Bine ai venit, prieteni!
Translation: Here's some strong espresso and really gooey brownies, because we're getting a bit technical today.
I'm lying; it actually means: Welcome, friends! Don’t click away; that’s all the Romanian I’ll be typing this Saturday, cross my heart. WHY I typed Romanian is because this is my March Round Robin post! (See silly drawing by yours truly in the corner. Makes sense now?)
If you’re new to this—every month a bunch of MuseItUp Publishing authors write on a topic thought up by Rhobin Courtright. Nothing complex. Backstory on March’s topic (cue hazy pipe music and gusting wind to signify flashback dialogue, probably by a well-spoken British individual like 99.6% of existing narrations):
All story genres take some research for establishing details in the setting. What type of research have you had to do? Does it bother you when you read something happening in a story that is inaccurate historically, socially, scientifically, etc.?
This hits home for me right now because I’m transitioning into finding a new story. Before opening a new Word Doc, someone should install a pop-up with blaring letters saying: RESEARCH IS STRONGLY ENCOURAGED. Because someone once told me to “WRITE WHAT YOU KNOW.” No idea who said it, and I actually probably read it somewhere, but it’s the best advice I’ve ever been given. And if you’re burning to write about, say, 18th century circuses and you know diddly squat about them—then sniff up some Nasonex, head to a library, and get your research on. I’ve done everything from skulking the reference sections and shoving quarters to make copies of pages to squinting at Wikipedia and favoriting page after page. True, Wikipedia is not the most Grade A of sources but it’s great for general sleuthing around. The internet is a treasure trove; in the last month I’ve done searches on Arthurian mythology, the Blarney Stone, the Culinary Institute of America, and all kinds of Romanian folklore.
You might think, Uh, yeah that’s great but that’s a lot of work and I don’t wanna do it. Well—too bad. You want a good story? Either gets your facts right…or learn a broad stroke of it all and fake it. There’s that other phrase about every lie containing a kernel of truth, right? Gather up a sprinkling of true historical facts or semantics and then just weave the rest around if you want. If you write fiction like I do, all you need to do is write like you know what’s going on. For The Christmas Lights, a novella I wrote that takes place in middle/late 1800s England, United States, Switzerland, and France, basically the only things I looked up were when lightbulbs became the norm and the style of men’s clothing, then went off from that. I was a big cheater for that one. Well—don’t write about Abe Lincoln using Skype to contact Ulysses S. Grant during the Civil War and expect people to bow down to your intellect, but you get what I mean.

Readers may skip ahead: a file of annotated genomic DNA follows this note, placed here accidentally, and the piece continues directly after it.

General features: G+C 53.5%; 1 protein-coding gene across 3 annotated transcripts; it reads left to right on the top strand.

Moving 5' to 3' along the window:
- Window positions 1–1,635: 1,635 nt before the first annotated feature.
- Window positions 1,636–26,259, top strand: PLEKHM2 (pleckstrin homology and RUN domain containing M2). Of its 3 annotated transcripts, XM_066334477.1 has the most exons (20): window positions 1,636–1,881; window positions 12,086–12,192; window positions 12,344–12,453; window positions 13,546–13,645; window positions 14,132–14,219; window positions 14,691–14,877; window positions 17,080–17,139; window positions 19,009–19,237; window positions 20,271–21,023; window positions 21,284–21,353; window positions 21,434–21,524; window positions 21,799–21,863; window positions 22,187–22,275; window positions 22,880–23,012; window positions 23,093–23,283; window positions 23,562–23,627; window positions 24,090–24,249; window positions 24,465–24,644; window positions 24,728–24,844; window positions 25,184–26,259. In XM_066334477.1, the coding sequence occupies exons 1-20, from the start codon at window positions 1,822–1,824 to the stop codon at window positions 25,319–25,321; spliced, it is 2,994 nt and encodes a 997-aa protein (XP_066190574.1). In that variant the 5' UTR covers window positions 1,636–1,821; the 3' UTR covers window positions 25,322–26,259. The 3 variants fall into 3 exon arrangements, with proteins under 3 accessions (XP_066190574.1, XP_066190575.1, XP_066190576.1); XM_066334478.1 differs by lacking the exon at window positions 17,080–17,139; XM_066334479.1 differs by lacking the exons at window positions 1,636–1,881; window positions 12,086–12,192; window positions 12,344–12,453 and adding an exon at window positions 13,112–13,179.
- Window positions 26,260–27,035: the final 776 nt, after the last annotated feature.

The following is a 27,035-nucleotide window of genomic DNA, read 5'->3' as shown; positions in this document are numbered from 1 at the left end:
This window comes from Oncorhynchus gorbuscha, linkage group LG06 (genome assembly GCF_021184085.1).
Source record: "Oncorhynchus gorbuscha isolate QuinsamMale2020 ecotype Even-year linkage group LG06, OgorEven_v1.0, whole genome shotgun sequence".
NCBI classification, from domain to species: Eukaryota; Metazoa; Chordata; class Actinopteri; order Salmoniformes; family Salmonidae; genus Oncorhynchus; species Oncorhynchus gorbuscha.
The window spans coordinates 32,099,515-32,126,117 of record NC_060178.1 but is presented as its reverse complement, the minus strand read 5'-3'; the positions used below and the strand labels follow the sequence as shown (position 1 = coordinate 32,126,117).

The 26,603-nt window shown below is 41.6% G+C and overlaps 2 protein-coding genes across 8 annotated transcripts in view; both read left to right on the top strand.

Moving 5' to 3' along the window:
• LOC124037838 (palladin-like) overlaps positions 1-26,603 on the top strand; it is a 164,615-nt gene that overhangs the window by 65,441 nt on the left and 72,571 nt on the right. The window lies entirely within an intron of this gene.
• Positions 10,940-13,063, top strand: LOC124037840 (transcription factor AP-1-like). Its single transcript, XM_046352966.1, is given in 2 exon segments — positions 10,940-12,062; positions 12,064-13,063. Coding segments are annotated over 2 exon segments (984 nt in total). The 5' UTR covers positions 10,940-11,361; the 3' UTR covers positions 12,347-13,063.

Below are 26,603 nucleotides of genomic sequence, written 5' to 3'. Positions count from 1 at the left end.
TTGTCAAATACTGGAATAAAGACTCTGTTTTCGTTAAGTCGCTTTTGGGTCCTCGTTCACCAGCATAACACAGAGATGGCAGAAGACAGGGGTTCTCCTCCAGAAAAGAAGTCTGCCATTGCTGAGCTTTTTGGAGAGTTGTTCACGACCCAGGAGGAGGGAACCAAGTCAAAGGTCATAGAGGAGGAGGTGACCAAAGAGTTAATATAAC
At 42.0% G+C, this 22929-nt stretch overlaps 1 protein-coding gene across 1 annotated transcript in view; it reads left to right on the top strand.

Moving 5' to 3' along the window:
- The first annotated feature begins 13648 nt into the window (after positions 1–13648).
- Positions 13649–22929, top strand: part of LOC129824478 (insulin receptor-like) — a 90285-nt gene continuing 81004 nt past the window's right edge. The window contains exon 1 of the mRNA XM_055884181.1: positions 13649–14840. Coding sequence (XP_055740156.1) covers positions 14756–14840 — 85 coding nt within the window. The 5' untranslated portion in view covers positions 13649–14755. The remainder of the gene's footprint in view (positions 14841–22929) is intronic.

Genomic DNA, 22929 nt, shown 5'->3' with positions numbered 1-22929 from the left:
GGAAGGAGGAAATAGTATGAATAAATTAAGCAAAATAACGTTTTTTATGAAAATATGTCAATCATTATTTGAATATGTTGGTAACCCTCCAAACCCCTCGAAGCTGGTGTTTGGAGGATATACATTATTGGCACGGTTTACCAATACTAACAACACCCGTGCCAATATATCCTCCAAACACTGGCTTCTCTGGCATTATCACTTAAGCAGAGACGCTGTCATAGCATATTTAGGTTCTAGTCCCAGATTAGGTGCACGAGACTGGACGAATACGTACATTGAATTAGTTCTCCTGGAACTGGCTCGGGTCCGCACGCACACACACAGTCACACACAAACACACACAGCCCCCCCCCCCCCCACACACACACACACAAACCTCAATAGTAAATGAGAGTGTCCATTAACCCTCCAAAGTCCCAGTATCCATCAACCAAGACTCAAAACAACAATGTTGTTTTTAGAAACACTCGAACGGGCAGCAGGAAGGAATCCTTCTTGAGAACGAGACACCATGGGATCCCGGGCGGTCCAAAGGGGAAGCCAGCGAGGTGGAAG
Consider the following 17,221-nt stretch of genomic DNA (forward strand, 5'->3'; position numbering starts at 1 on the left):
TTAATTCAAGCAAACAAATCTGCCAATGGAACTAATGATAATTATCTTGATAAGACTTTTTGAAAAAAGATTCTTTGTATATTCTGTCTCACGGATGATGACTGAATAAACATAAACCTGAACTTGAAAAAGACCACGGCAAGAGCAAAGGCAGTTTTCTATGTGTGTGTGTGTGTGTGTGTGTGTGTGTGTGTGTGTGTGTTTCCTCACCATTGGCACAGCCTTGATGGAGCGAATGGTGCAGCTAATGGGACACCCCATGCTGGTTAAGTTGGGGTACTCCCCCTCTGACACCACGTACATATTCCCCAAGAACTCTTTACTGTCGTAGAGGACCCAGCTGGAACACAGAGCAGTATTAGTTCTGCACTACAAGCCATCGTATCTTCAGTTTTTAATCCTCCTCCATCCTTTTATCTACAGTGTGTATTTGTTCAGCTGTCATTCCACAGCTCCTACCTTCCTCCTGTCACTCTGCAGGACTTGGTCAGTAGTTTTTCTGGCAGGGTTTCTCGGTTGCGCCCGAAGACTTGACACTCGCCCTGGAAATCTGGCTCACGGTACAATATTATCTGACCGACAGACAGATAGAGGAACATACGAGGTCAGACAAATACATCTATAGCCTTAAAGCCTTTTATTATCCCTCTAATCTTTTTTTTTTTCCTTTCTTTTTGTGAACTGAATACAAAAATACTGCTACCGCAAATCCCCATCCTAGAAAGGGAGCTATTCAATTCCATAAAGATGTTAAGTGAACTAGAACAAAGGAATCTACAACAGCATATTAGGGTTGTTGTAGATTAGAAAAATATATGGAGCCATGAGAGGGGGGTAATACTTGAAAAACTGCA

As for reading, I don’t think I’ve picked up any glaringly incorrect books history/scientifically-wise. I just finished The Princess Bride and THAT bundle of words was the biggest middle finger to history’s timeline that I’ve ever seen (at least in the beginning, when Goldman was trying really hard to pretend that Morgenstern was a real and at time cloying person), but the it does to let you know that it is, indeed, a story and not to be taken as fact. And it was kind of funny. Other than that, I think writers know the code that, even if you’re fabricating 90% of the story, you do need some semblance of normalcy. It’s got to make sense.
Un mil gracias for stopping by (that's Spanish, and means "a thousand thanks")! What kind of research have you had to do? Are you hardcore on it or just consult ol’ Wiki now and again? Or do you avoid research like the plague, or jury duty, or those channels that only show infomercials?:)
P.S. I just Googled it and apparently "X" stands for "kiss" and not "hug"? I'm just trying something out. Let's make it a stand in for "Cheers," "Yours," or "Sincerely." :)
Follow along and be mentored by the setting secrets of other Muse writers(!):
Heidi M. Thomas